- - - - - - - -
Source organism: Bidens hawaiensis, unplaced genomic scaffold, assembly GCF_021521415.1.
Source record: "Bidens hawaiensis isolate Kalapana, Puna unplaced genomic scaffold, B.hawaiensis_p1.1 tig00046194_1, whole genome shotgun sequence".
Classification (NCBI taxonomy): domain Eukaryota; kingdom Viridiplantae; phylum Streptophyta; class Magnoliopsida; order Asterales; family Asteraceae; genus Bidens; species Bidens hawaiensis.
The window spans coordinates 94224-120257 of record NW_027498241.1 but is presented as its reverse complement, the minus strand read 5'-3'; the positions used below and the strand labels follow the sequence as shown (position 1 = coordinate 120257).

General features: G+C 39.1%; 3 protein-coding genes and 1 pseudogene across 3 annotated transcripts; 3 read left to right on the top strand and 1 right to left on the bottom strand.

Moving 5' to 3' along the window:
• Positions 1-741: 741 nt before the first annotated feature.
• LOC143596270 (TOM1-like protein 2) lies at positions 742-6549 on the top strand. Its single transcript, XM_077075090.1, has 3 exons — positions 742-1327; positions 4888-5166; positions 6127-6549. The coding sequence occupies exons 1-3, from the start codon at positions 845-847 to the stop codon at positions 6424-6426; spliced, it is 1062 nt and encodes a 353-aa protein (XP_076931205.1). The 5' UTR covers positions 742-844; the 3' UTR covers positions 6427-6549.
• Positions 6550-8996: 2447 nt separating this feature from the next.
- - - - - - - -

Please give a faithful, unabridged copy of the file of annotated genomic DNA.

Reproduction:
Source organism: Bidens hawaiensis, unplaced genomic scaffold, assembly GCF_021521415.1.
Source record: "Bidens hawaiensis isolate Kalapana, Puna unplaced genomic scaffold, B.hawaiensis_p1.1 tig00046194_1, whole genome shotgun sequence".
Classification (NCBI taxonomy): domain Eukaryota; kingdom Viridiplantae; phylum Streptophyta; class Magnoliopsida; order Asterales; family Asteraceae; genus Bidens; species Bidens hawaiensis.
The window spans coordinates 94224-120257 of record NW_027498241.1 but is presented as its reverse complement, the minus strand read 5'-3'; the positions used below and the strand labels follow the sequence as shown (position 1 = coordinate 120257).

General features: G+C 39.1%; 3 protein-coding genes and 1 pseudogene across 3 annotated transcripts; 3 read left to right on the top strand and 1 right to left on the bottom strand.

Moving 5' to 3' along the window:
• Positions 1-741: 741 nt before the first annotated feature.
• LOC143596270 (TOM1-like protein 2) lies at positions 742-6549 on the top strand. Its single transcript, XM_077075090.1, has 3 exons — positions 742-1327; positions 4888-5166; positions 6127-6549. The coding sequence occupies exons 1-3, from the start codon at positions 845-847 to the stop codon at positions 6424-6426; spliced, it is 1062 nt and encodes a 353-aa protein (XP_076931205.1). The 5' UTR covers positions 742-844; the 3' UTR covers positions 6427-6549.
• Positions 6550-8996: 2447 nt separating this feature from the next.